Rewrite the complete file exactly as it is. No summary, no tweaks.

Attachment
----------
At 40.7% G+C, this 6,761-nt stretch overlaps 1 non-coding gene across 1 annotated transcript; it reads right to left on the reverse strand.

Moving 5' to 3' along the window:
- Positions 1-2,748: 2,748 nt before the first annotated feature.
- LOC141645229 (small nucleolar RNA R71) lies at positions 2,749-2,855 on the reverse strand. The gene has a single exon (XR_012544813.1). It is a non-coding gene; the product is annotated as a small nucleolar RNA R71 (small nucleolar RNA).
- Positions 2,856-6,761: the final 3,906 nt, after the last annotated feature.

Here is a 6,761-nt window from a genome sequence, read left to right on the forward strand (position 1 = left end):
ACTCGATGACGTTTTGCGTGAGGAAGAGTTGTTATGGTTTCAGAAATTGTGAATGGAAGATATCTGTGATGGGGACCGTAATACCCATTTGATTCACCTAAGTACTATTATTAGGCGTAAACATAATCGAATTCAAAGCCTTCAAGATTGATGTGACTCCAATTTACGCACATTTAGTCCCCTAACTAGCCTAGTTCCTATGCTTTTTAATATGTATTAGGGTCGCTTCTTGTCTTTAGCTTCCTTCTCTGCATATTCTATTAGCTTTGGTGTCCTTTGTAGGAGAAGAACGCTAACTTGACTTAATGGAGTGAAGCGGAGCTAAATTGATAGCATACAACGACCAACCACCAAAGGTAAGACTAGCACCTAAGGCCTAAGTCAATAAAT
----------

At 40.7% G+C, this 6,761-nt stretch overlaps 1 non-coding gene across 1 annotated transcript; it reads right to left on the reverse strand.

Moving 5' to 3' along the window:
- Positions 1-2,748: 2,748 nt before the first annotated feature.
- LOC141645229 (small nucleolar RNA R71) lies at positions 2,749-2,855 on the reverse strand. The gene has a single exon (XR_012544813.1). It is a non-coding gene; the product is annotated as a small nucleolar RNA R71 (small nucleolar RNA).
- Positions 2,856-6,761: the final 3,906 nt, after the last annotated feature.

Here is a 6,761-nt window from a genome sequence, read left to right on the forward strand (position 1 = left end):
ACTCGATGACGTTTTGCGTGAGGAAGAGTTGTTATGGTTTCAGAAATTGTGAATGGAAGATATCTGTGATGGGGACCGTAATACCCATTTGATTCACCTAAGTACTATTATTAGGCGTAAACATAATCGAATTCAAAGCCTTCAAGATTGATGTGACTCCAATTTACGCACATTTAGTCCCCTAACTAGCCTAGTTCCTATGCTTTTTAATATGTATTAGGGTCGCTTCTTGTCTTTAGCTTCCTTCTCTGCATATTCTATTAGCTTTGGTGTCCTTTGTAGGAGAAGAACGCTAACTTGACTTAATGGAGTGAAGCGGAGCTAAATTGATAGCATACAACGACCAACCACCAAAGGTAAGACTAGCACCTAAGGCCTAAGTCAATAAAT